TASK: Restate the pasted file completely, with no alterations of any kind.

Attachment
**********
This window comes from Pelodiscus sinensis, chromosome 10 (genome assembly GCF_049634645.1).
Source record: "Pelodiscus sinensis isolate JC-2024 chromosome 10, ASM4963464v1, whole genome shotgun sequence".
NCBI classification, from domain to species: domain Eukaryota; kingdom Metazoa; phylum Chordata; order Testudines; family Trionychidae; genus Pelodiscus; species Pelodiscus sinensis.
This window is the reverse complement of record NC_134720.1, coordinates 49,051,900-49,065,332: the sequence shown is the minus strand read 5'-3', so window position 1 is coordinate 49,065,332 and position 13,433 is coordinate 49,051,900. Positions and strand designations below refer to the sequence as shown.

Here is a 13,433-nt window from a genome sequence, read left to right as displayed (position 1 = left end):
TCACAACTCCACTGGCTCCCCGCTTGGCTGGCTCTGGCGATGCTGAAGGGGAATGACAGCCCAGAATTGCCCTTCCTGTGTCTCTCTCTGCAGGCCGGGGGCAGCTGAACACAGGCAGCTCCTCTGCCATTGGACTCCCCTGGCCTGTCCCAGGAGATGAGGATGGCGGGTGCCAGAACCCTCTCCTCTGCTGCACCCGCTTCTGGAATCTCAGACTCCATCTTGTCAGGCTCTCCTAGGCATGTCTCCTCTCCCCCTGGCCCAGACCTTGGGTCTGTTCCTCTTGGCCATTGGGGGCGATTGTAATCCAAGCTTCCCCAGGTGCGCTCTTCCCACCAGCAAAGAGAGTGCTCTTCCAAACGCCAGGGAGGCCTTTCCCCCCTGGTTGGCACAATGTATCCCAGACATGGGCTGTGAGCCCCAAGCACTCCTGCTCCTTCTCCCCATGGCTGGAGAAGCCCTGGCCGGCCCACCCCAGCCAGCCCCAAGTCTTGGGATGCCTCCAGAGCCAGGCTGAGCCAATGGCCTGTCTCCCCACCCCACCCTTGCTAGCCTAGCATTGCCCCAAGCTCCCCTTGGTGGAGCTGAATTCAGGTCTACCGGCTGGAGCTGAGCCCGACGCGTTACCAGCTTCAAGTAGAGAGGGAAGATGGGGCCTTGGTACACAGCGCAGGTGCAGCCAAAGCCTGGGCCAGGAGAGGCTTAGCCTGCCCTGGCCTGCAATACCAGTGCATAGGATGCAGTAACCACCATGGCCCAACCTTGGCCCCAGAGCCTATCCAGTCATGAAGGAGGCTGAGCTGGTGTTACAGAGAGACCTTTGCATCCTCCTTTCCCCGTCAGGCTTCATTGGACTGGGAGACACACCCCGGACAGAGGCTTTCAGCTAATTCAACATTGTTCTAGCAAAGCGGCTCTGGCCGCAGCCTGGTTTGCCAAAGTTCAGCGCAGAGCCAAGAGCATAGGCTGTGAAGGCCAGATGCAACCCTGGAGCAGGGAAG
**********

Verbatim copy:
This window comes from Pelodiscus sinensis, chromosome 10 (genome assembly GCF_049634645.1).
Source record: "Pelodiscus sinensis isolate JC-2024 chromosome 10, ASM4963464v1, whole genome shotgun sequence".
NCBI classification, from domain to species: domain Eukaryota; kingdom Metazoa; phylum Chordata; order Testudines; family Trionychidae; genus Pelodiscus; species Pelodiscus sinensis.
This window is the reverse complement of record NC_134720.1, coordinates 49,051,900-49,065,332: the sequence shown is the minus strand read 5'-3', so window position 1 is coordinate 49,065,332 and position 13,433 is coordinate 49,051,900. Positions and strand designations below refer to the sequence as shown.

Here is a 13,433-nt window from a genome sequence, read left to right as displayed (position 1 = left end):
TCACAACTCCACTGGCTCCCCGCTTGGCTGGCTCTGGCGATGCTGAAGGGGAATGACAGCCCAGAATTGCCCTTCCTGTGTCTCTCTCTGCAGGCCGGGGGCAGCTGAACACAGGCAGCTCCTCTGCCATTGGACTCCCCTGGCCTGTCCCAGGAGATGAGGATGGCGGGTGCCAGAACCCTCTCCTCTGCTGCACCCGCTTCTGGAATCTCAGACTCCATCTTGTCAGGCTCTCCTAGGCATGTCTCCTCTCCCCCTGGCCCAGACCTTGGGTCTGTTCCTCTTGGCCATTGGGGGCGATTGTAATCCAAGCTTCCCCAGGTGCGCTCTTCCCACCAGCAAAGAGAGTGCTCTTCCAAACGCCAGGGAGGCCTTTCCCCCCTGGTTGGCACAATGTATCCCAGACATGGGCTGTGAGCCCCAAGCACTCCTGCTCCTTCTCCCCATGGCTGGAGAAGCCCTGGCCGGCCCACCCCAGCCAGCCCCAAGTCTTGGGATGCCTCCAGAGCCAGGCTGAGCCAATGGCCTGTCTCCCCACCCCACCCTTGCTAGCCTAGCATTGCCCCAAGCTCCCCTTGGTGGAGCTGAATTCAGGTCTACCGGCTGGAGCTGAGCCCGACGCGTTACCAGCTTCAAGTAGAGAGGGAAGATGGGGCCTTGGTACACAGCGCAGGTGCAGCCAAAGCCTGGGCCAGGAGAGGCTTAGCCTGCCCTGGCCTGCAATACCAGTGCATAGGATGCAGTAACCACCATGGCCCAACCTTGGCCCCAGAGCCTATCCAGTCATGAAGGAGGCTGAGCTGGTGTTACAGAGAGACCTTTGCATCCTCCTTTCCCCGTCAGGCTTCATTGGACTGGGAGACACACCCCGGACAGAGGCTTTCAGCTAATTCAACATTGTTCTAGCAAAGCGGCTCTGGCCGCAGCCTGGTTTGCCAAAGTTCAGCGCAGAGCCAAGAGCATAGGCTGTGAAGGCCAGATGCAACCCTGGAGCAGGGAAG